The latest urban planning fad is to increase urban densities by locating nearly all new housing and commercial development in transit corridors. Regional planning agencies in Portland, San Francisco and other urban areas have completed such plans, and the Met Council’s “Thrive MSP 2040” plan follows the same fad.
To justify its plans to interfere with local housing markets, the Metropolitan Council commissioned a report on the future of Twin Cities housing that predicts growing demand for multifamily housing and a surplus of single‐family homes on large lots. Yet this report, discussed in a June 27 Star Tribune editorial (“Major changes ahead in Twin Cities housing”), is based on flimsy logic and a lack of any understanding of the law of supply and demand.
To support this policy, the council turned to Arthur C. Nelson, a University of Utah professor of urban planning who is the “go‐to guy” for planning agencies that want denser development. In 2006, Nelson predicted that America would soon have 22 million “surplus” single‐family homes on large lots because most people would prefer apartments or small lots.
Nelson based this prediction on his interpretations of surveys that asked vague questions like, “Would you like to live in a neighborhood where you could walk to a grocery store?” As University of North Carolina urban planning Prof. Emil Malizia pointed out, Nelson’s surveys were “not terribly reliable” because they weren’t random and could easily be influenced by how questions were asked, and because people often behave differently from how they answer survey questions.
Based on these unreliable surveys, Nelson claims he can predict future housing demand. For example, he says the demand for Twin Cities townhouses, apartments and condominiums will increase from 426,000 today to 619,000 by 2040.
As Economics 101 teaches, “demand” is not a single number, but a relationship between prices and quantities. At higher prices, we want less; at lower prices, we want more. Nelson has apparently never taken Economics 101, as he repeatedly uses the term “demand” but never mentions prices.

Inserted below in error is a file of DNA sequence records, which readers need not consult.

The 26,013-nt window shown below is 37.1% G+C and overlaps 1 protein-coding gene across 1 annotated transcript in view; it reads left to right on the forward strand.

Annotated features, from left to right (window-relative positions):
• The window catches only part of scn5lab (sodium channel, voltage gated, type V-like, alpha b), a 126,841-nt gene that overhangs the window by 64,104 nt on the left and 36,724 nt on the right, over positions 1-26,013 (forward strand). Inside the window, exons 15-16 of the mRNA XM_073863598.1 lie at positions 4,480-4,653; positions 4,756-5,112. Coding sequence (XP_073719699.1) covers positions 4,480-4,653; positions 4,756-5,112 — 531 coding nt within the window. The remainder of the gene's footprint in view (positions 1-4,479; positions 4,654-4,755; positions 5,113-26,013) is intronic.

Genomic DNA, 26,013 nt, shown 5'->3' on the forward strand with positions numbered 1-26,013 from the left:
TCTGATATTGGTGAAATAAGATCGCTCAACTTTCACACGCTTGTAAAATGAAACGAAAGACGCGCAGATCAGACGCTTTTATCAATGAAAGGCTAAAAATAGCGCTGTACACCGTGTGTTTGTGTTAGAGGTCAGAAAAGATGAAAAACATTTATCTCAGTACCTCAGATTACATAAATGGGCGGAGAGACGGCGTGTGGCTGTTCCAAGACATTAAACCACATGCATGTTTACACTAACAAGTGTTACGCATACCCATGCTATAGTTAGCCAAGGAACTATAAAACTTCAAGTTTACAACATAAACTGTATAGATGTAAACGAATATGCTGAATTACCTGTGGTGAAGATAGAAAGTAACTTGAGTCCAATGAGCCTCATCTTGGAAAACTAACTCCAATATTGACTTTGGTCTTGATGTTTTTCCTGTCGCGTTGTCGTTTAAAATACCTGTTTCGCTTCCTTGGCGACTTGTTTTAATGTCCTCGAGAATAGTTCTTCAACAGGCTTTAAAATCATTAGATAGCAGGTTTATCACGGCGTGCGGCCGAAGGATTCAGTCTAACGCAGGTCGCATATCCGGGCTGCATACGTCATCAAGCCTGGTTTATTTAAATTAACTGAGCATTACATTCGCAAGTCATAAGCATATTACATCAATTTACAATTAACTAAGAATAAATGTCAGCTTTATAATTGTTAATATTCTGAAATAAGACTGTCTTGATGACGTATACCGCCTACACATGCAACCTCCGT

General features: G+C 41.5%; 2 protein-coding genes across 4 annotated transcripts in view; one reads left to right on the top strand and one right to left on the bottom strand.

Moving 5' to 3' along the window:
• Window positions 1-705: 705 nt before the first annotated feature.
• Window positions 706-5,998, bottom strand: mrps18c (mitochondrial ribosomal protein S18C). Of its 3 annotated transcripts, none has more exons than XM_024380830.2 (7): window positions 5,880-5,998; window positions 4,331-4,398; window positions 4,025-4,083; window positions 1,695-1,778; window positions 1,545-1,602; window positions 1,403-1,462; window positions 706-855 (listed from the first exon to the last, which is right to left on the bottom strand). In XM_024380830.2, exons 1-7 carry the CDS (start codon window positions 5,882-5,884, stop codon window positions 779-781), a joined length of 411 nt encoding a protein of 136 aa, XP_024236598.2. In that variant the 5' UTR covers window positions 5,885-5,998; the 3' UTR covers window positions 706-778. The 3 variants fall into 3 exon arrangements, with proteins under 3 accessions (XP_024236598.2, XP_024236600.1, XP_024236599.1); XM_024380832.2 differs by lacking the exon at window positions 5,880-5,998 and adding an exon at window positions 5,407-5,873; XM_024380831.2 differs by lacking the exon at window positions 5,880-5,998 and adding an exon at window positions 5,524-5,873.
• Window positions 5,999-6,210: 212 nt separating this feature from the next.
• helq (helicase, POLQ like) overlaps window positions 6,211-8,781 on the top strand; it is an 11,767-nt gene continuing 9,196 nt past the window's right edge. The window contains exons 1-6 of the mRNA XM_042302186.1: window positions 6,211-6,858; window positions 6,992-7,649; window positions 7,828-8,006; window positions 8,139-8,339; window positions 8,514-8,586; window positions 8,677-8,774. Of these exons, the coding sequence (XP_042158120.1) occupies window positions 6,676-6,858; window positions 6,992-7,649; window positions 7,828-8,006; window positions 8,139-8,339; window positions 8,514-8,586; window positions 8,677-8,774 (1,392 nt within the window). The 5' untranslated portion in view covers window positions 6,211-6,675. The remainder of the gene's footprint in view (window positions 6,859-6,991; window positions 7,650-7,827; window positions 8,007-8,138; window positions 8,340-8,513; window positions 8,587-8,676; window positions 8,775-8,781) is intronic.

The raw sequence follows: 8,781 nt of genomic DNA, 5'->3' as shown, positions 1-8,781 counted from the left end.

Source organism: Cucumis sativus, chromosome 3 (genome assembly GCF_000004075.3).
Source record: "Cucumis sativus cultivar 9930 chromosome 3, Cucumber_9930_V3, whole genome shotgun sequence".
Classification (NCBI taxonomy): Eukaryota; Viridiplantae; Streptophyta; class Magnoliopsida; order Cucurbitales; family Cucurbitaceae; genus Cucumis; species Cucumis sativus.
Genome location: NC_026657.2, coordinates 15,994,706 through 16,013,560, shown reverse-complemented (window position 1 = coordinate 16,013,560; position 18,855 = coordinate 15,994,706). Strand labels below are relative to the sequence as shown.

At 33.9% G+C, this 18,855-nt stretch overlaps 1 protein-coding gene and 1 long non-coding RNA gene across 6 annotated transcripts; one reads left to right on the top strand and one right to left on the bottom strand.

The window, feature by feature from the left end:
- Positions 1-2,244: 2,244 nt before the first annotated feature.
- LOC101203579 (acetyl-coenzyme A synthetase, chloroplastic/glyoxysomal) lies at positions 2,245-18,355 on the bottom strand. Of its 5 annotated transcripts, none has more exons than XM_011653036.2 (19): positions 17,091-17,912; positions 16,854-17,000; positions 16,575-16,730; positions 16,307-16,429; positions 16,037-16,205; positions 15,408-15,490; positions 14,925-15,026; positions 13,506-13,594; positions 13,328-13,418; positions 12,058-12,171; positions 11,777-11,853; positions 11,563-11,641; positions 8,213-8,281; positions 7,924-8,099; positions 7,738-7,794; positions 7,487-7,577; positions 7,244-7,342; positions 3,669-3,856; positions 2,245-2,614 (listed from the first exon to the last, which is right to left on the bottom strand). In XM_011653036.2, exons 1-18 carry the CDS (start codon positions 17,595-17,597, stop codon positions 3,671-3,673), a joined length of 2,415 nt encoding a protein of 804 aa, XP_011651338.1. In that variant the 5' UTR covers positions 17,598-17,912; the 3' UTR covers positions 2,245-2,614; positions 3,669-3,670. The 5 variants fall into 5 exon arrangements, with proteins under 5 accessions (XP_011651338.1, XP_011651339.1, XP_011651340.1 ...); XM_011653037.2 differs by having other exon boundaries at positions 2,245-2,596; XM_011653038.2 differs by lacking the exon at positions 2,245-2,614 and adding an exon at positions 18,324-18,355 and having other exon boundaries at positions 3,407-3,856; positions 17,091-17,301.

Given a choice between a “walkable” neighborhood and one that is not walkable, you might choose walkable. But given a choice between a 1,400-square-foot home on a tiny lot in a congested part of town for $375,000 and a 2,400-square-foot home on a large lot in a quiet suburb for $295,000, most people would prefer the larger home.
Factors such as congestion, noise, privacy and cost never enter into Nelson’s calculations. Yet the Thrive plan’s compact, walkable neighborhoods will offer people more congestion and noise and less privacy at a higher cost per square foot than single‐family homes on large suburban lots.
Nelson’s report has additional flaws. He says “sweeping demographic changes” — including an aging population, increasing numbers of ethnic minorities and declining numbers of households with children — are changing housing preferences. Yet, as shown by a recent Fannie Mae study, his assumption that large numbers of these people are moving into apartments, townhouses or houses on small lots is not coming true.
In addition, five of the Nelson report’s 10 figures and five of its 13 tables give as their sole source: “Arthur C. Nelson.” The Met Council is basing the future of the Twin Cities region on someone who doesn’t understand the law of supply and demand or the need to document his assertions.
The real question is: Why should the Met Council have anything to do with determining future housing supplies?
As Malizia pointed out in his response to Nelson, if people’s preferences change and housing is left to the market, the market will respond to those changes.
Not satisfied with that, the Met Council wants to dictate future housing choices by restricting low‐density housing and subsidizing high‐density housing near rail stations.
These policies will make housing less affordable, which (perhaps deliberately) will make the council’s prediction of an increasing desire for multifamily housing a self‐fulfilling prophecy.